Khaled Al Khawaldeh
Aussie households are wasting more food as a result of the pandemic according to Rabobank’s 2020 Food Waste Report.
The newly released research found that the average food wasted by households jumped to 12.7% from 11.1% pre-pandemic, amounting to an estimated $10.3 billion worth of wasted food this year.
Glenn Waelands, head of client experience at Rabobank Australia, says that the results are likely a result of COVID-19 related hoarding and panic buying amongst other changes in consumer behaviour.
‘We believe that of the 12.7% of food being wasted almost 2% of that can be contributed to the hoarding we saw at the start of the pandemic.’
The report, now in its third year took a sample of 2,395 Australians weighted to match the demographic build-up of the country. Whilst this year’s results were considerable, it was not the first time a substantial increase in food wastage was observed.
Between 2018 and 2019 food wastage jumped 1.5%, an increase that Glenn Waelands says can most likely be attributed to the proliferation of food delivery services for take-away food as well as groceries.
‘2019 was the first year that we really saw the emergence of these new food delivery services that made it easy for people to order in bulk to their doorstep creating a scenario where it is much easier to overbuy.’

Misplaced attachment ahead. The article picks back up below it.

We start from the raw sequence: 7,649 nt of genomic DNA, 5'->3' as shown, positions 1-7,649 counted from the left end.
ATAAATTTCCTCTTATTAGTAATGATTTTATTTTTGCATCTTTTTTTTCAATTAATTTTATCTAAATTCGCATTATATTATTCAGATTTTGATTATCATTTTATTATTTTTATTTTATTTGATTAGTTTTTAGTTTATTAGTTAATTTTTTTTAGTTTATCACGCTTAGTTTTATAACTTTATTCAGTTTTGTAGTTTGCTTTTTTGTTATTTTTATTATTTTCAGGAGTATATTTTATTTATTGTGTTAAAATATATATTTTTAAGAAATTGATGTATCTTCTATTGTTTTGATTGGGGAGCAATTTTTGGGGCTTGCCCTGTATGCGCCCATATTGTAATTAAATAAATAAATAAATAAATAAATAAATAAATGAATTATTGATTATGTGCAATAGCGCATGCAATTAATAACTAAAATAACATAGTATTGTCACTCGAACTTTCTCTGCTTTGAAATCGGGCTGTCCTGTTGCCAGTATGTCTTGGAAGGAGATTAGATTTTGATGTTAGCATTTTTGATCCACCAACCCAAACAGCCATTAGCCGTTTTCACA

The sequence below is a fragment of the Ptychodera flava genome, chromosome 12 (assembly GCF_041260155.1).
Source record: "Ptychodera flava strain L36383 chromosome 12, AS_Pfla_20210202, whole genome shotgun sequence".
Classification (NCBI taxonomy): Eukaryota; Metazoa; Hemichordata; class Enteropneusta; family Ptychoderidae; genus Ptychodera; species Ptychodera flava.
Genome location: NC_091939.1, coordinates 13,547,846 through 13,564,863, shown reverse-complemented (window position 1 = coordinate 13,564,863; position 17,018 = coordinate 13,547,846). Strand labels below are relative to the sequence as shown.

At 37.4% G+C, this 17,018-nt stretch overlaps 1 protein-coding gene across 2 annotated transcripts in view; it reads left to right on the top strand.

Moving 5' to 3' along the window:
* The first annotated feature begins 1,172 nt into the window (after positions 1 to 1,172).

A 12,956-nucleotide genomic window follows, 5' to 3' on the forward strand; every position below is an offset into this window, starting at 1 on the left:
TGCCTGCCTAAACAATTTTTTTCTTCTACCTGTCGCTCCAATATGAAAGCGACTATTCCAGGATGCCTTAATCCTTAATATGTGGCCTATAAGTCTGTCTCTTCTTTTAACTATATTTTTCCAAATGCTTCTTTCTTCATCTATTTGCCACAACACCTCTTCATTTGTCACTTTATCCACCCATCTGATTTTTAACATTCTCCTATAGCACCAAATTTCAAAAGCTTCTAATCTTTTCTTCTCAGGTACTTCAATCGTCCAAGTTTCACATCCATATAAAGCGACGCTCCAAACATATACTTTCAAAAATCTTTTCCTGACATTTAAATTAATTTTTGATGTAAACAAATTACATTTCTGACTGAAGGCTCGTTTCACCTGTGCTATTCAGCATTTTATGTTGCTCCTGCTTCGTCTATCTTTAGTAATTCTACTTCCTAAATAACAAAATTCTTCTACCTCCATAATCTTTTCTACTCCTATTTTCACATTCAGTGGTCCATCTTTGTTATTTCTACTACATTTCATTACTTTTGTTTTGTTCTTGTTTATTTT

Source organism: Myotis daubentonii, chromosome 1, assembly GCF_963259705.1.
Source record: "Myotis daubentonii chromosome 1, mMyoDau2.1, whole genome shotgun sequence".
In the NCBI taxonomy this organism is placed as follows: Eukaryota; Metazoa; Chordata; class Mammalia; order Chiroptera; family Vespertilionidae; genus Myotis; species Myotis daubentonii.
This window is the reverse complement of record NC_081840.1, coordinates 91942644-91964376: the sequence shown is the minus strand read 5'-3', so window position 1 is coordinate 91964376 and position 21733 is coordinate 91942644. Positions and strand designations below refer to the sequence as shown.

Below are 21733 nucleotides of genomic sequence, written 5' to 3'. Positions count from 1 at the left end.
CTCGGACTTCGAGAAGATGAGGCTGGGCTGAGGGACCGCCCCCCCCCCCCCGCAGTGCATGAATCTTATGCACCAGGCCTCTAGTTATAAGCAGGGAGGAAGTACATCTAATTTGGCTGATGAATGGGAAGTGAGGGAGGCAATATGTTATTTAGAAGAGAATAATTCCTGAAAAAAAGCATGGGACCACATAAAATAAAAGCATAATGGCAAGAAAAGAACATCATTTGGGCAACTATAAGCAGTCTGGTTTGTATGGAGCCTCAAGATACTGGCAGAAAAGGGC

The report found a 7% increase in the number of participants that used food delivery services as a direct result of the pandemic.
Crucially, the research did not consider food wastage from out-of-home dining such as restaurants which would have inevitably declined at the height of the pandemic restrictions.
One study by RMIT University predicted that almost 40% of food purchased for food stock by restaurants and cafes ended up in dumpsters.
Nevertheless, food wastage continues to be a major problem for Australia and this report serves to further highlight the long battle ahead if we are to create a more efficient and sustainable society.
The Australian government predicts that food wastage costs the economy $20 billion annually, accounting for almost 5% of the nation’s greenhouse gas emissions. In response to this, the government has devised the National Food Waste Strategy that looks to halve Australia’s food wastage in alignment with the UN’s Sustainable Development Goals.